This marketing image might be the only thing more misleading than the 'inch-type' naming system. The numbers indicated on this diagram are not measurements of the sensor diagonal.

It's been nearly twenty years since Phil Askey tried to draw attention to how misleading the industry's naming system for sensor sizes is. Yet the topic still bubbles up from time-to-time, and even manufacturers put out marketing materials that seem confused about it.

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We hope the majority of you already know that a 1"-type sensor isn't one inch in any dimension, but we doubt many people can easily visualize how small a 1/2.3"-type sensor is, or how it compares to, say, a 1/1.28"-type chip. We're certainly not fans of a naming system that combines fractions, decimals and an distinctly obtuse use of a non-metric unit of measurement.

We're not in a position to overturn the industry standard terminology, but what we can do is make sure that we always provide more useful information, alongside the inch-type jargon. What we want to know is: which way of describing sensor size would you find easiest to make sense of?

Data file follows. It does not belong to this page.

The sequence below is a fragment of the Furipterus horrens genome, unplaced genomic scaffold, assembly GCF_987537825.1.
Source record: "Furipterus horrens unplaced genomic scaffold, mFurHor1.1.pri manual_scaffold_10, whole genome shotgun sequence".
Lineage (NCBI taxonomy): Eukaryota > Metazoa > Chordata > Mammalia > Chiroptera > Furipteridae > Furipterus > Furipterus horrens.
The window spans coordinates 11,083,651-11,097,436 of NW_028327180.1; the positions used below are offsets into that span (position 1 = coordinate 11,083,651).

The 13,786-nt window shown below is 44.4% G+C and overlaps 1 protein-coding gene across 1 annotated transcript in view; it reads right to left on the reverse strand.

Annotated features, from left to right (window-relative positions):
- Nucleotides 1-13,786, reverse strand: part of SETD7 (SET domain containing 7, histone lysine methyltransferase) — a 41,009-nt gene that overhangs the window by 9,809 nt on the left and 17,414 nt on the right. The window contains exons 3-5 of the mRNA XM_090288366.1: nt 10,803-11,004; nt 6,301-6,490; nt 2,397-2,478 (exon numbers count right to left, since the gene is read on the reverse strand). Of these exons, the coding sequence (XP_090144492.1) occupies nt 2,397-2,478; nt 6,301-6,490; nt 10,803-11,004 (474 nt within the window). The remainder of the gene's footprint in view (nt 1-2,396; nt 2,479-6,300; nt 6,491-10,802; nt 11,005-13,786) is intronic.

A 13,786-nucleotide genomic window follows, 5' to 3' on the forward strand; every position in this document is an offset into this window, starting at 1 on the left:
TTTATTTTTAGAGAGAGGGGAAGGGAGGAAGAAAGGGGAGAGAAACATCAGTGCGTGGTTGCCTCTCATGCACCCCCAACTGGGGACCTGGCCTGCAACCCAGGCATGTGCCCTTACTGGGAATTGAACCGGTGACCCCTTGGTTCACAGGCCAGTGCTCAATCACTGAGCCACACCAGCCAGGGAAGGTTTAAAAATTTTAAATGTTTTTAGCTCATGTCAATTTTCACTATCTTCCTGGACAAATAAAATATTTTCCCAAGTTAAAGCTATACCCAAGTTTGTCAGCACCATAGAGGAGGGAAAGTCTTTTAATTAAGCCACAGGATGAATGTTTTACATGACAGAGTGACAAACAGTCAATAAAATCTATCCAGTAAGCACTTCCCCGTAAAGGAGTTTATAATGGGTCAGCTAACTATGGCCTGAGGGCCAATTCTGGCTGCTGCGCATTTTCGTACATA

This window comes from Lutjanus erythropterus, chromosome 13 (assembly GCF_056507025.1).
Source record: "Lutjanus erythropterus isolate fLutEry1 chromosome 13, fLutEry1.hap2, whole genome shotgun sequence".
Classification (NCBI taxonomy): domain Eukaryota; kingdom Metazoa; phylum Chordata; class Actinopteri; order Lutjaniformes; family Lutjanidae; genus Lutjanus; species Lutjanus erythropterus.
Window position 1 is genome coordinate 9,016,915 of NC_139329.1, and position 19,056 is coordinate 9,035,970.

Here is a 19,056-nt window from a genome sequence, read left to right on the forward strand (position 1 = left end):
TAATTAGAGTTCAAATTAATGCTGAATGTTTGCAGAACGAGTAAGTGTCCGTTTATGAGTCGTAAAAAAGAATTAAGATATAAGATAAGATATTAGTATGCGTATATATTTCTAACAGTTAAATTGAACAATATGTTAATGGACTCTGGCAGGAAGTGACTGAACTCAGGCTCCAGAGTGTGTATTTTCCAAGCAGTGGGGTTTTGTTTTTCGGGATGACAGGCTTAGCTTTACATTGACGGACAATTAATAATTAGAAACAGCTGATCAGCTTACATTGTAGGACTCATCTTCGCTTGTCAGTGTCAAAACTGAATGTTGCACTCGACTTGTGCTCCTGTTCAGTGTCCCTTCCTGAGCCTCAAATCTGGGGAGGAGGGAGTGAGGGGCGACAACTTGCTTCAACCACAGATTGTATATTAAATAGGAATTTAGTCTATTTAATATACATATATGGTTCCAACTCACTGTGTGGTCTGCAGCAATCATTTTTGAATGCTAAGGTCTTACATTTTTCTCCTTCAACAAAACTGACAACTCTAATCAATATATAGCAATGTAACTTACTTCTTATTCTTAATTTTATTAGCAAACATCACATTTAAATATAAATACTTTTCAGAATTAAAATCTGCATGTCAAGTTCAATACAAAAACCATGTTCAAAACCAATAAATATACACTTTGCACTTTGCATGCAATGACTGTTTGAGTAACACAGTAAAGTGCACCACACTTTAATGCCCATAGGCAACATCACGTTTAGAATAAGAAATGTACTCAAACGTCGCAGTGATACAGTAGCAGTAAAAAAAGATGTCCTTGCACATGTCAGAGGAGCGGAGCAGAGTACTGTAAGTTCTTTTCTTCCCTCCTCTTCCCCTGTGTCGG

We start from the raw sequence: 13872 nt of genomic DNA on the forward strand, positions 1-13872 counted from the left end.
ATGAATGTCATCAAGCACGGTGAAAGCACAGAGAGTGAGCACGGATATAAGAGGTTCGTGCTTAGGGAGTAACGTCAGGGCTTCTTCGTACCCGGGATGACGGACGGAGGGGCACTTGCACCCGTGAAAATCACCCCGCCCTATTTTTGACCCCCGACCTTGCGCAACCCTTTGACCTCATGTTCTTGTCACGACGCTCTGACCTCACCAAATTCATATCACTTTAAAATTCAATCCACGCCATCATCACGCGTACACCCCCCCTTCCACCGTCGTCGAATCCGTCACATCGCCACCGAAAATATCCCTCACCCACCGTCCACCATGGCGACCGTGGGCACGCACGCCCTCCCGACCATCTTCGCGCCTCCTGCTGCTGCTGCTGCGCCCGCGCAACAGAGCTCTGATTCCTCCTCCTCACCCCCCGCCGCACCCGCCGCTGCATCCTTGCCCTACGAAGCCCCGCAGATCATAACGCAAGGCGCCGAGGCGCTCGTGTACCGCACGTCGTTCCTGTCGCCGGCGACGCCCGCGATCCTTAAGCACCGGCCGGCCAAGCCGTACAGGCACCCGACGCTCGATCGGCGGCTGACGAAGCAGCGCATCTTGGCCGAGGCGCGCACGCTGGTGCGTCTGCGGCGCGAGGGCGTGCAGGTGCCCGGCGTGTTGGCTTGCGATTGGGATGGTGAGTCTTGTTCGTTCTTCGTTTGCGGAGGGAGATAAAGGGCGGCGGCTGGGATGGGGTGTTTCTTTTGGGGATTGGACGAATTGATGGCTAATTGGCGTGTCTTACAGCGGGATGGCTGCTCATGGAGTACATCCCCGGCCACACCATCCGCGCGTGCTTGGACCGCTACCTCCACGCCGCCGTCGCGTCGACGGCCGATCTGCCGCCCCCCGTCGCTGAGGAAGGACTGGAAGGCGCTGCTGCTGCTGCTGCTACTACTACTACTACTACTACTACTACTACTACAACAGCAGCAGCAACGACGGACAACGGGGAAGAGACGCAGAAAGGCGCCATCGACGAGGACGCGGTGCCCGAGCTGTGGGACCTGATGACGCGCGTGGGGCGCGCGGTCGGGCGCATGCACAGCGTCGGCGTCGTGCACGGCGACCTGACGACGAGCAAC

Which additional piece of information would give you the most useful insight into a sensor's true size?

Please drag-and-drop your two leading choices into their respective positions, then click the 'Vote Now' button.

Have your say

Which method of describing sensor size do you find easiest to understand?
  • Sensor area (eg 116mm²)15.9%
  • Sensor dimensions (eg 13.2 x 8.8mm)44.2%
  • Sensor diagonal (eg 15.9mm)17.4%
  • Crop factor (eg 2.72x)22.5%
Total voters: 2,181

For reference, all the examples given in this poll refer to the dimensions of a 1"-type sensor. Which of these makes it clearest to you that they're describing something a fraction smaller than a Micro SD card?

Following this vote and the accompanying discussion, we opted to use sensor dimensions in future articles, and worked with several leading publications and YouTube channels to adopt this format.

Click here to read the article about our new policy